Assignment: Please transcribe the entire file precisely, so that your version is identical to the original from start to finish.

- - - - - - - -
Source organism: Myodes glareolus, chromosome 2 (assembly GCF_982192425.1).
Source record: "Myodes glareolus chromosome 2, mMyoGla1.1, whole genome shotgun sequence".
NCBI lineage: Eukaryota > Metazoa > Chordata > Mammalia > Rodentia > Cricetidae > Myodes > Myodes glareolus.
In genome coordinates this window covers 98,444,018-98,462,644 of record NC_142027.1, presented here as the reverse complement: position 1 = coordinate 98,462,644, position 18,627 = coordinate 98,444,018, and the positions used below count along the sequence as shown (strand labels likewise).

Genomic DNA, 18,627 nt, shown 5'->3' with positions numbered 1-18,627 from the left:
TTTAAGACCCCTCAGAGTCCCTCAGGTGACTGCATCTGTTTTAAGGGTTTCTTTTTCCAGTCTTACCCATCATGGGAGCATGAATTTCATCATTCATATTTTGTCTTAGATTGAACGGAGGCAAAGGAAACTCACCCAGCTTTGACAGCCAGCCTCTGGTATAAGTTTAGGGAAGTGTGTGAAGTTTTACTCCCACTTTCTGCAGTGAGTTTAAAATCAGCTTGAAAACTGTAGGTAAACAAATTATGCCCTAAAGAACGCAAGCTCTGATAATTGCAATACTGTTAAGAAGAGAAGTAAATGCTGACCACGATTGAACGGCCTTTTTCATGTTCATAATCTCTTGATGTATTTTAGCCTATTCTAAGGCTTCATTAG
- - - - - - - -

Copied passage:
Source organism: Myodes glareolus, chromosome 2 (assembly GCF_982192425.1).
Source record: "Myodes glareolus chromosome 2, mMyoGla1.1, whole genome shotgun sequence".
NCBI lineage: Eukaryota > Metazoa > Chordata > Mammalia > Rodentia > Cricetidae > Myodes > Myodes glareolus.
In genome coordinates this window covers 98,444,018-98,462,644 of record NC_142027.1, presented here as the reverse complement: position 1 = coordinate 98,462,644, position 18,627 = coordinate 98,444,018, and the positions used below count along the sequence as shown (strand labels likewise).

Genomic DNA, 18,627 nt, shown 5'->3' with positions numbered 1-18,627 from the left:
TTTAAGACCCCTCAGAGTCCCTCAGGTGACTGCATCTGTTTTAAGGGTTTCTTTTTCCAGTCTTACCCATCATGGGAGCATGAATTTCATCATTCATATTTTGTCTTAGATTGAACGGAGGCAAAGGAAACTCACCCAGCTTTGACAGCCAGCCTCTGGTATAAGTTTAGGGAAGTGTGTGAAGTTTTACTCCCACTTTCTGCAGTGAGTTTAAAATCAGCTTGAAAACTGTAGGTAAACAAATTATGCCCTAAAGAACGCAAGCTCTGATAATTGCAATACTGTTAAGAAGAGAAGTAAATGCTGACCACGATTGAACGGCCTTTTTCATGTTCATAATCTCTTGATGTATTTTAGCCTATTCTAAGGCTTCATTAG